Q&A: ‘Twilight’ scribe Melissa Rosenberg on failure, murder and the coming ‘Dawn’
Melissa Rosenberg already had a healthy career in features (“Step Up”) and television (“The O.C.,” “Dexter”) when Summit Entertainment hired her to adapt a vampire romance novel called “Twilight.” Four years, three scripts, two movies and one billion dollars later, she is entering the home stretch of her wildly successful “Twilight” run and finally starting to think about a life beyond Bella, Edward, Jacob and author Stephenie Meyer. With “The Twilight Saga: Eclipse” poised to sink its teeth into the boxoffice June 30, Rosenberg talked to me about the benefits of failure, splitting “Breaking Dawn,” murderous dreams and the pleasure of writing about a genuinely horny girl.
You just gave the commencement address at your alma mater, Bennington College. What was your focus?
Melissa Rosenberg: It was really hard. At the same time I was working on a draft of the “Breaking Dawn” script, and I was more nervous about this commencement speech. It’s a very different kind of writing. I’m not a speechwriter. The performance part wasn’t what I was nervous about. It was the content. But once I hit on realizing I’m not speechwriter, I’m a screenwriter, and started embracing a screenplay format, that helped me be comfortable in the role. So I talked in terms of Fade In and Exterior: Bennington Campus…
It was a three-act speech.
Rosenberg: Yes, it was! Its past commencement speakers have been political journalists and world peace advocates — you know, people who are doing stuff. (Laughs)
You’re entertaining billions of people!
Rosenberg: So the only thing I had to offer is my own experience, so that’s what I went for and I just talked about basically every failure I’ve ever had, which really adds up to quite a bit.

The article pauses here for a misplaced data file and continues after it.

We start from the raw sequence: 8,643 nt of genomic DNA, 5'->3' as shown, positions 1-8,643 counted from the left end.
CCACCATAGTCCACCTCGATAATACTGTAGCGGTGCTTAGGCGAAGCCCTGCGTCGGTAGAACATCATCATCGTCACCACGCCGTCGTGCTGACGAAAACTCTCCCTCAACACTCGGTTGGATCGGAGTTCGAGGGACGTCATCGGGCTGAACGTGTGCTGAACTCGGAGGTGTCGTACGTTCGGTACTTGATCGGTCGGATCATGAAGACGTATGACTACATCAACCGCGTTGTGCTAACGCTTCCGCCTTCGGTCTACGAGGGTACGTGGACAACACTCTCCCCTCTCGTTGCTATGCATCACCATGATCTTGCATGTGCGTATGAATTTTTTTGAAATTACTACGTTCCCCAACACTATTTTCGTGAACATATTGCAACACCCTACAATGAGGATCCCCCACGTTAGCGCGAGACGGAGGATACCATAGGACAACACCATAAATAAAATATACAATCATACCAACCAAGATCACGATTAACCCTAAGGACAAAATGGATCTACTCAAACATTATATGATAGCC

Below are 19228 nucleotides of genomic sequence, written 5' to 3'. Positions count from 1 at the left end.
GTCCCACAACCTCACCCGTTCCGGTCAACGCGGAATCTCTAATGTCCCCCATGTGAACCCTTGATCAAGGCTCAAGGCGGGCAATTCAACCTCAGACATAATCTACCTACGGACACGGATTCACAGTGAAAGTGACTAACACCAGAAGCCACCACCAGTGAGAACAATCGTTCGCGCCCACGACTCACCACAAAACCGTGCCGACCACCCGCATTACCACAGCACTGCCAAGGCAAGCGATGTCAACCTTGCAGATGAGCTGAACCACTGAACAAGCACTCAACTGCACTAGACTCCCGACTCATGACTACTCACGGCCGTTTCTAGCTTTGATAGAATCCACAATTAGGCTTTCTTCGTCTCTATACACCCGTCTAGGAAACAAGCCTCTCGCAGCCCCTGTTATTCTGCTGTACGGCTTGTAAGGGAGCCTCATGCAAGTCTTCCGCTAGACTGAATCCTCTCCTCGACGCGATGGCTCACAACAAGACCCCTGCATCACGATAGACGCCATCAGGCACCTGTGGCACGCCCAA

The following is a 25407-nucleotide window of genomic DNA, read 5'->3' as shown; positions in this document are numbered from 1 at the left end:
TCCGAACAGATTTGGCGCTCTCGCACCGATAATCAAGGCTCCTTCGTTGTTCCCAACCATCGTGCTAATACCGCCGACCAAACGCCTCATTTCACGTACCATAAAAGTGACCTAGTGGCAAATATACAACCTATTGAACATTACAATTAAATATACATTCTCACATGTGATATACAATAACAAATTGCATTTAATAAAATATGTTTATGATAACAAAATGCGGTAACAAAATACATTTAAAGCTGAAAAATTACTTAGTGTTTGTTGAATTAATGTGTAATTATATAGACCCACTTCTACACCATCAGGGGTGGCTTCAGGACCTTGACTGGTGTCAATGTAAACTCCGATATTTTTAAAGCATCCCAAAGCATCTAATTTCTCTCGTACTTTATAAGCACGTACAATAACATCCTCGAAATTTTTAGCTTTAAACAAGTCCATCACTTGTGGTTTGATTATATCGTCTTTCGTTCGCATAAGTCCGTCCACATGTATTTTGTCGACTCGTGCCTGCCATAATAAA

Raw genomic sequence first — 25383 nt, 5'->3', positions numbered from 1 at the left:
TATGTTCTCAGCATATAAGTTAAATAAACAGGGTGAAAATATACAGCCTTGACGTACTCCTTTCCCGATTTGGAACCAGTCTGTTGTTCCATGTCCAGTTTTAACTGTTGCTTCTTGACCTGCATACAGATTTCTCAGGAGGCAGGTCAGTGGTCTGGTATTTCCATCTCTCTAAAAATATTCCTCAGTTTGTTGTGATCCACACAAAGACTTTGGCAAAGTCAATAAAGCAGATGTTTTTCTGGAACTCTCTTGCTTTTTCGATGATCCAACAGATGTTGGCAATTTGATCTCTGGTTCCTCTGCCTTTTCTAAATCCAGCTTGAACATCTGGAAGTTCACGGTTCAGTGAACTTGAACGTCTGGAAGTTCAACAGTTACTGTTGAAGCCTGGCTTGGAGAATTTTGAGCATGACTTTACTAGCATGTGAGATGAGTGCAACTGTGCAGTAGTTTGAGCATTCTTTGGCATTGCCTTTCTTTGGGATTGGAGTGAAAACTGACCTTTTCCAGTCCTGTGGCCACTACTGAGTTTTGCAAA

How long was the speech?
Rosenberg: It went on for hours! (Laughs) So what I said to them was, “You’re going to fail. That’s part of life, and actually it’s not a bad thing. In the end, it actually shapes who you are probably more than the successes.” That’s not something they want to hear. I thought, “Oh my God, they’re going to throw tomatoes at me.” But the response was lovely, and I got the standing O. I also inserted some of my feminist agenda.
How did you work that in?
Rosenberg: I just have such an issue with a lot of young people — and people of my own generation even — who have gotten to this place of tagging a sentence with, “… not that I’m a feminist or anything.” Somewhere along the line, like with the word “liberal,” it’s become this dirty word. It’s infuriating! And it wouldn’t even be an issue if it weren’t for the fact that we’re still earning 77 cents on the dollar. We’re still 24% of the Writers Guild, and 13% of the Directors Guild. You can’t tell me we’re equal.